children by Adoption, in distinction from wicked men, who were children of God by Creation only, and had forfeited this relation by their apostacy. By this title they professed themselves to be penitents, believers, obedient; to have the disposition of children; and to reverence, love, and serve God. As this title is adopted afterward by the Divine Writers throughout the Scriptures ; it is fairly presumed to have been directed, originally, by God himself: it is scarcely credible, that God would every where call his Laurch by a name, derived from mere human assumption.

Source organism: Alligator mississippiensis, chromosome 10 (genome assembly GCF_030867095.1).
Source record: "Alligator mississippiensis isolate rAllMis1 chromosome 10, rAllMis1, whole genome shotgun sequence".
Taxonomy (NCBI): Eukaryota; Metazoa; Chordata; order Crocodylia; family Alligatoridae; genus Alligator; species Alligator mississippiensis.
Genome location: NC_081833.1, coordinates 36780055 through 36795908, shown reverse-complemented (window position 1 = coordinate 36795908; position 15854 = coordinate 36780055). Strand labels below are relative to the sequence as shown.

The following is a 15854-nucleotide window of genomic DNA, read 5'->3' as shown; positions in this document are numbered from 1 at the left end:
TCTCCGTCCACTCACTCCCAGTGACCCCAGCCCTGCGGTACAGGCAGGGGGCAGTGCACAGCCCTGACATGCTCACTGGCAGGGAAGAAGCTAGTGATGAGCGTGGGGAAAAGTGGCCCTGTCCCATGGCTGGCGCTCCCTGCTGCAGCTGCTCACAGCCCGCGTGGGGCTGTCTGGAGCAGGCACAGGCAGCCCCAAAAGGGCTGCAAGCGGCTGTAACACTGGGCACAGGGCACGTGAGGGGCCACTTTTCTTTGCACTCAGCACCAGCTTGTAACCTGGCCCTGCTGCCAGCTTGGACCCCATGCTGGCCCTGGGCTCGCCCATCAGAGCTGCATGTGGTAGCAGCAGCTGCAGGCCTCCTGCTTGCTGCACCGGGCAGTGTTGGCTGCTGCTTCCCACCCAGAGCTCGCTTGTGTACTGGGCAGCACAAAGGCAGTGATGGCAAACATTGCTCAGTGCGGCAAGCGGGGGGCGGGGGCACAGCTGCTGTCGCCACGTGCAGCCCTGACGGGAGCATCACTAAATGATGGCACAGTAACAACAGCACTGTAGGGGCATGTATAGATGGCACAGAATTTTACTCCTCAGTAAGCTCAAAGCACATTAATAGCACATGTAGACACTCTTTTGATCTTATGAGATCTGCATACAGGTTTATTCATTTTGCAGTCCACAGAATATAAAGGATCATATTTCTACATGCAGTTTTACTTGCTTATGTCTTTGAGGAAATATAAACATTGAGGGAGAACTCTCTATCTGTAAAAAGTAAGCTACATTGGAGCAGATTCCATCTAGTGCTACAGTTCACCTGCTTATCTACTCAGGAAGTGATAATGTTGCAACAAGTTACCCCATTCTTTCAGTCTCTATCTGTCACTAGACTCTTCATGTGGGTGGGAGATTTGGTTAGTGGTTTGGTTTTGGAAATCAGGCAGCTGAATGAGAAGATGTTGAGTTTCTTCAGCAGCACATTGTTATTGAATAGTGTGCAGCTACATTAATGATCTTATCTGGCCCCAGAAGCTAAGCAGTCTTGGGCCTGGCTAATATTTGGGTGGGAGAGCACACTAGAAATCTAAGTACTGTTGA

I have observed, that this phraseology is ever afterwards used to denote the Church. The members of the Church are called Sons of God twelve times in the Scriptures; his children twice in the Old, and ten times in the New, Testament; and his people, in instances too numerous to be reckoned. In all these instances the Sons, and Children, of God denote those, who are such by adoption; and, in very many, the phrase, the People of God, has the same meaning. But the adopted Children of God are Christians. The original Church, therefore, consisted of Christians; or, in other words, those, who were subjects of faith, repentance, and holiness. This is evident, also, from the fact, that the holy Angels are called the Sons of God: an application of the phrase, which indicates that holy beings, only, are designated by ibis title.